Learning summary statistics


A dimensionality reduction/feature engineering trick for likelihood-free inference methods such as indirect inference or approximate Bayes computation.

TBD. See de Castro and Dorigo (2019):

Simulator-based inference is currently at the core of many scientific fields, such as population genetics, epidemiology, and experimental particle physics. In many cases the implicit generative procedure defined in the simulation is stochastic and/or lacks a tractable probability density p(x|θ), where θ ∈ Θ is the vector of model parameters. Given some experimental observations D = {x 0 , ..., x n }, a problem of special relevance for these disciplines is statistical inference on a subset of model parameters ω ∈ Ω ⊆ Θ. This can be approached via likelihood-free inference algorithms such as Approximate Bayesian Computation (ABC) [1], simplified synthetic likelihoods [2] or density estimation-by-comparison approaches [3]. Because the relation between the parameters of the model and the data is only available via forward simulation, most likelihood-free inference algorithms tend to be computationally expensive due to the need of repeated simulations to cover the parameter space. When data are high-dimensional, likelihood-free inference can rapidly become inefficient, so low-dimensional summary statistics s(D) are used instead of the raw data for tractability. The choice of summary statistics for such cases becomes critical, given that naive choices might cause loss of relevant information and a corresponding degradation of the power of resulting statistical inference. As a motivating example we consider data analyses at the Large Hadron Collider (LHC), such as those carried out to establish the discovery of the Higgs boson [4, 5]. In that framework, the ultimate aim is to extract information about Nature from the large amounts of high-dimensional data on the subatomic particles produced by energetic collision of protons, and acquired by highly complex detectors built around the collision point. Accurate data modelling is only available via stochastic simulation of a complicated chain of physical processes, from the underlying fundamental interaction to the subsequent particle interactions with the detector elements and their readout. As a result, the density p(x|θ) cannot be analytically computed.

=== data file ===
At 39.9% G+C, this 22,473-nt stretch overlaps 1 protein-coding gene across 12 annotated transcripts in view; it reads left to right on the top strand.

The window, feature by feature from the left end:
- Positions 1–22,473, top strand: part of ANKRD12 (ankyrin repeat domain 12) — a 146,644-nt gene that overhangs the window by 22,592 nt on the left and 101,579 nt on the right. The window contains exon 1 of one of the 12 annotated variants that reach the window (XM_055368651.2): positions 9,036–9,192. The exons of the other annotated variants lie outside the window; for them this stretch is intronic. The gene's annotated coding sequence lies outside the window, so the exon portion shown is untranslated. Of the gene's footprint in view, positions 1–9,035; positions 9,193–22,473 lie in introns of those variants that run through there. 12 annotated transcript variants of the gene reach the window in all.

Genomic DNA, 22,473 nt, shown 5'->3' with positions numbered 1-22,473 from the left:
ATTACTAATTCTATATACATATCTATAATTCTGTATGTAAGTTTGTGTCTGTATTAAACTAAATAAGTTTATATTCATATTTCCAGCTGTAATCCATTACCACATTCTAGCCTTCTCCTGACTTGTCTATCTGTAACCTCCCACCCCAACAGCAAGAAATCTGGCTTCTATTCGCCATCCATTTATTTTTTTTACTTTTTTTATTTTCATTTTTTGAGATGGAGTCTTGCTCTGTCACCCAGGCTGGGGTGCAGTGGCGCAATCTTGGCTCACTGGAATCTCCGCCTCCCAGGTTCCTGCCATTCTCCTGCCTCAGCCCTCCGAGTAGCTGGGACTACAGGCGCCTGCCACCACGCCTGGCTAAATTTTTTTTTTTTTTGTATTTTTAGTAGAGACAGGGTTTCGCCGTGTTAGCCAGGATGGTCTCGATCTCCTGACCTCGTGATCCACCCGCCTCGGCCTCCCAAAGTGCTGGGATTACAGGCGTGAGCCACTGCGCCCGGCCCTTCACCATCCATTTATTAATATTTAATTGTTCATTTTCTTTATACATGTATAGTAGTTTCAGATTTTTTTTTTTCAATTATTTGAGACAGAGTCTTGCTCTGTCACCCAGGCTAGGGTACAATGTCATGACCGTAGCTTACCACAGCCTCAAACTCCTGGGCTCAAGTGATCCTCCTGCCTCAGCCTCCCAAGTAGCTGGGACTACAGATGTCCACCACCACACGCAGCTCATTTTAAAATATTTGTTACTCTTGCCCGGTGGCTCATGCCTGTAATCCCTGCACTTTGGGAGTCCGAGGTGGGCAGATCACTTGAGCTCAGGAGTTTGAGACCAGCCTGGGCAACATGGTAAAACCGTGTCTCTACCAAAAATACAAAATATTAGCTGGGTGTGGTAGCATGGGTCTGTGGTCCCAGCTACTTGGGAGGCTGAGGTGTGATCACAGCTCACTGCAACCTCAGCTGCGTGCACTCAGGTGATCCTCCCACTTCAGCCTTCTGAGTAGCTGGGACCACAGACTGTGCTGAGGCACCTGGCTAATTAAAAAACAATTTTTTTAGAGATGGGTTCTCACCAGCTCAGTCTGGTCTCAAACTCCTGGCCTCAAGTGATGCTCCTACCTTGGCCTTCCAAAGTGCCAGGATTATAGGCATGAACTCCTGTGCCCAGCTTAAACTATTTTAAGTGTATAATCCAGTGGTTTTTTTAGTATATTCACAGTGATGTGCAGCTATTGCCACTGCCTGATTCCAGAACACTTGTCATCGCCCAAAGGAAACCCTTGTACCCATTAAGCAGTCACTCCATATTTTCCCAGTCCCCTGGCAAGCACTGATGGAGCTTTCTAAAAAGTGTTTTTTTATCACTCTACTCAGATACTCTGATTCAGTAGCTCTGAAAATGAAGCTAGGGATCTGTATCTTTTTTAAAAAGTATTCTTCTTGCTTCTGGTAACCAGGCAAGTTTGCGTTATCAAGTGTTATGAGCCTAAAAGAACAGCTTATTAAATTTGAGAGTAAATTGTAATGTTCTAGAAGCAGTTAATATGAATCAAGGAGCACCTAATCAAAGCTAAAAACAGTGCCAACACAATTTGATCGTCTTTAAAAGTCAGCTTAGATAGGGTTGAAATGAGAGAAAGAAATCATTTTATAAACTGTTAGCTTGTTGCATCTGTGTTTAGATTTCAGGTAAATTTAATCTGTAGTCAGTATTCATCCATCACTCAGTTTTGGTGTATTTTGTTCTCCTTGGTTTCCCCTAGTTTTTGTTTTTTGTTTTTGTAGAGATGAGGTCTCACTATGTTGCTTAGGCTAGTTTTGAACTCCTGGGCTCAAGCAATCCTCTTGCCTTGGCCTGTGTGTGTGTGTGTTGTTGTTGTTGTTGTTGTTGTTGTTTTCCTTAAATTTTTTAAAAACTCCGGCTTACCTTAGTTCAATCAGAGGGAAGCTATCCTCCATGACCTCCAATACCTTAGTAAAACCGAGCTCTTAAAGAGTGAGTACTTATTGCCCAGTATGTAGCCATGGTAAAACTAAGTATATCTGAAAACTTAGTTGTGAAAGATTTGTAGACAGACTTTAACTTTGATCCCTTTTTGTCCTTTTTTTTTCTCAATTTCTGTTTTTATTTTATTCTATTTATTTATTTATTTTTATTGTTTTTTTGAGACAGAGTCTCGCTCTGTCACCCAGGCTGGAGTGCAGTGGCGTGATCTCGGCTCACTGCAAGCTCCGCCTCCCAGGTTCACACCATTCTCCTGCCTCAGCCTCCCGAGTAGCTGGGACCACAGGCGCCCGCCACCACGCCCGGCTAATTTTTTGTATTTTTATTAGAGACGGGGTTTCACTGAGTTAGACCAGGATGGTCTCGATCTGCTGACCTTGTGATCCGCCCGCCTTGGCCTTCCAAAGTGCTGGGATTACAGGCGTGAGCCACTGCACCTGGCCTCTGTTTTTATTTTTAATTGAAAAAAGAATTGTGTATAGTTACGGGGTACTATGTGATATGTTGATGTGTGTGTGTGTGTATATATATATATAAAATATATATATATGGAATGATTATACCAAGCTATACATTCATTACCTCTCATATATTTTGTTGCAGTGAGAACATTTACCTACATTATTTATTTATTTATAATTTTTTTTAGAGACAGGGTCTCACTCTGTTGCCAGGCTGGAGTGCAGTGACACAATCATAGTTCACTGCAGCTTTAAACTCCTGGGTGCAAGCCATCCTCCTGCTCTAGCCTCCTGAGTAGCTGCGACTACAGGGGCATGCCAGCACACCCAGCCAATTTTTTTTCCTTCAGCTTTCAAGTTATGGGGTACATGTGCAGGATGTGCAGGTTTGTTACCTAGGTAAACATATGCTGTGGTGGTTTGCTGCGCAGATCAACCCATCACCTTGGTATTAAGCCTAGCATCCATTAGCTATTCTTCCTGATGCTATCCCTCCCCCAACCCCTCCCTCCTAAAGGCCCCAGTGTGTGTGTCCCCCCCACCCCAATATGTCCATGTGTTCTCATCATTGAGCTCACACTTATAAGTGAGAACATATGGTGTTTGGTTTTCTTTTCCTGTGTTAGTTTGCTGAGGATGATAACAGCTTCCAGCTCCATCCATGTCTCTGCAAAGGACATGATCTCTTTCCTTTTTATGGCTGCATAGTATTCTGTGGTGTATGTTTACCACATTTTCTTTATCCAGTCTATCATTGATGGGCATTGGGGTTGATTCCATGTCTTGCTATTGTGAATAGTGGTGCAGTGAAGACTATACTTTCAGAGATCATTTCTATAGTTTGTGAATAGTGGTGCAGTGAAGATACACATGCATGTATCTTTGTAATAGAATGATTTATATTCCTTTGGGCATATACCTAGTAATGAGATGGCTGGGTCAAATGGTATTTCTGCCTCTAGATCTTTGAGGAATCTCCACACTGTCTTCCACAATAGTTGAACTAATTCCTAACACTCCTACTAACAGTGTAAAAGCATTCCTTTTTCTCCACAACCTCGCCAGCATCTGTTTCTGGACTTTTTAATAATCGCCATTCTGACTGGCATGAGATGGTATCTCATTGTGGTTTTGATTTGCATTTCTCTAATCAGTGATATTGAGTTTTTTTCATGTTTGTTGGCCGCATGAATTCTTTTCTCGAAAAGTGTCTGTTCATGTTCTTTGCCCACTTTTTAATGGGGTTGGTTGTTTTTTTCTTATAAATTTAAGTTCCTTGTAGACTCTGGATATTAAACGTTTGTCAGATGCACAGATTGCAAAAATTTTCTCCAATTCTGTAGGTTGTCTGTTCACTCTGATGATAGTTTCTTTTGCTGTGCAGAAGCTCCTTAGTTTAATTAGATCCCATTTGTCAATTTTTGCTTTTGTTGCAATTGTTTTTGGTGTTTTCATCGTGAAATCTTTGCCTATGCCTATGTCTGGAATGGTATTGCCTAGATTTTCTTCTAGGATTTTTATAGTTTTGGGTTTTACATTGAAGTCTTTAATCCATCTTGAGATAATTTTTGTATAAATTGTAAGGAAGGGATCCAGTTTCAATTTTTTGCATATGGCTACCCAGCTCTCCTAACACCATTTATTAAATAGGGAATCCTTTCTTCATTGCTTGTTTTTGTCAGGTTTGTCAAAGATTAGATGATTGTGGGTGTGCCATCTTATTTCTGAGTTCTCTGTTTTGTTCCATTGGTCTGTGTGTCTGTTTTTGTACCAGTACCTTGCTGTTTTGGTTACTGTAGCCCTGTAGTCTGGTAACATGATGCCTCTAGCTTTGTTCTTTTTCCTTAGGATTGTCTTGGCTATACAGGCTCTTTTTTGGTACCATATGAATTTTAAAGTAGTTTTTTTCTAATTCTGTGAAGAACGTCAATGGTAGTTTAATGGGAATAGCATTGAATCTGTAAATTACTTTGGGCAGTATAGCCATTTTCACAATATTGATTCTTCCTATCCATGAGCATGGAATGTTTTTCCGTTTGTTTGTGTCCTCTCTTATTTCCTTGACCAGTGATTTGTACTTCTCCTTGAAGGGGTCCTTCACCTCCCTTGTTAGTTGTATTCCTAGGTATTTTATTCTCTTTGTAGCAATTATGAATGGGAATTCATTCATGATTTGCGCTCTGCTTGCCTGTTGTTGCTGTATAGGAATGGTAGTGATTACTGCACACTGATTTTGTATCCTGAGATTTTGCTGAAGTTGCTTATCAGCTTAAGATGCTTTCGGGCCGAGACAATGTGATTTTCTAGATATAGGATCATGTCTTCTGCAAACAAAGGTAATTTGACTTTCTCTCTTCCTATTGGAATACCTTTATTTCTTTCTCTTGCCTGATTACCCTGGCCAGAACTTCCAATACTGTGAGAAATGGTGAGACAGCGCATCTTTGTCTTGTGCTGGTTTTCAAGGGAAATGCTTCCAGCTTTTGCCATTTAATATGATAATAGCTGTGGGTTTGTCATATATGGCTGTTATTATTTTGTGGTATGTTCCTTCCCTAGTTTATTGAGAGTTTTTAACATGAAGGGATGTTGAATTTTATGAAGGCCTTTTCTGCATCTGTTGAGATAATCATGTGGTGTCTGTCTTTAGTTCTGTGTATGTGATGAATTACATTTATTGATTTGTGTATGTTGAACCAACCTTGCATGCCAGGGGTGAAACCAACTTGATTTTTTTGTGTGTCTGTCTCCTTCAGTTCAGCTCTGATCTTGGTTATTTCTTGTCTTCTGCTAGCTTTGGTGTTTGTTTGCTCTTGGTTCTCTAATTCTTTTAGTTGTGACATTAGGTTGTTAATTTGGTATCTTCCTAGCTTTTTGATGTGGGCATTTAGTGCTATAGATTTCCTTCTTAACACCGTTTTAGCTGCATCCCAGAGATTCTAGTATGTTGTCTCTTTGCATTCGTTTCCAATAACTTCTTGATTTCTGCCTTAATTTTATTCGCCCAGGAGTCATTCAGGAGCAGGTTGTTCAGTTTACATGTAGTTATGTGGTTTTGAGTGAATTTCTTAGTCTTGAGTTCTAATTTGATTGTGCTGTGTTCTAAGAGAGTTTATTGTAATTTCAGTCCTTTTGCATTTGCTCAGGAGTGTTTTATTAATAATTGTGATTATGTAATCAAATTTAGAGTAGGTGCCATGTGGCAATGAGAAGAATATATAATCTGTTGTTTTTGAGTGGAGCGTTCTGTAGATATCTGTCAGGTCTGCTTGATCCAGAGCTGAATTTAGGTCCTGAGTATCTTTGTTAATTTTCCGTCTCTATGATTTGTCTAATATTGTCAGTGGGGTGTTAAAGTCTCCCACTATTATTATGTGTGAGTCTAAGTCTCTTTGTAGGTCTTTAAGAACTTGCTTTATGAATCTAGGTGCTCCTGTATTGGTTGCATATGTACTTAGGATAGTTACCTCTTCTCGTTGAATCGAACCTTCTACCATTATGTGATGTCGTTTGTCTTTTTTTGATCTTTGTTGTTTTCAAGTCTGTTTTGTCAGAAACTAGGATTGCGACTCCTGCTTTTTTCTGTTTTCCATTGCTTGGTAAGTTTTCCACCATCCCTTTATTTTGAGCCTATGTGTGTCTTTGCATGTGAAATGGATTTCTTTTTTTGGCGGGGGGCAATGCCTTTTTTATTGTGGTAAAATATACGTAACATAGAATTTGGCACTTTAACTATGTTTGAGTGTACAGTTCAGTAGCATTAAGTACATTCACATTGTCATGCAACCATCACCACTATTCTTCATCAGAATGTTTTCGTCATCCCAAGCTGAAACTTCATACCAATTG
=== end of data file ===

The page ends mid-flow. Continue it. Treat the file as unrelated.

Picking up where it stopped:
There is a very different approach in Edwards and Storkey (2017). I suspect this is an active area.

Bertl, Johanna, Gregory Ewing, Carolin Kosiol, and Andreas Futschik. 2015. “Approximate Maximum Likelihood Estimation.” July 16, 2015. http://arxiv.org/abs/1507.04553.

Castro, Pablo de, and Tommaso Dorigo. 2019. “INFERNO: Inference-Aware Neural Optimisation.” Computer Physics Communications 244 (November): 170–79. https://doi.org/10.1016/j.cpc.2019.06.007.

Drovandi, Christopher C., Anthony N. Pettitt, and Roy A. McCutchan. 2016. “Exact and Approximate Bayesian Inference for Low Integer-Valued Time Series Models with Intractable Likelihoods.” Bayesian Analysis 11 (2): 325–52. https://doi.org/10.1214/15-BA950.

Edwards, Harrison, and Amos Storkey. 2017. “Towards a Neural Statistician.” In Proceedings of ICLR. https://arxiv.org/abs/1606.02185v2.

Hahn, P. Richard, and Carlos M. Carvalho. 2015. “Decoupling Shrinkage and Selection in Bayesian Linear Models: A Posterior Summary Perspective.” Journal of the American Statistical Association 110 (509): 435–48. https://doi.org/10.1080/01621459.2014.993077.

Kulkarni, Tejas D., Will Whitney, Pushmeet Kohli, and Joshua B. Tenenbaum. 2015. “Deep Convolutional Inverse Graphics Network.” March 11, 2015. http://arxiv.org/abs/1503.03167.

Stein, Michael L., Zhiyi Chi, and Leah J. Welty. 2004. “Approximating Likelihoods for Large Spatial Data Sets.” Journal of the Royal Statistical Society: Series B (Statistical Methodology) 66 (2): 275–96. https://doi.org/10.1046/j.1369-7412.2003.05512.x.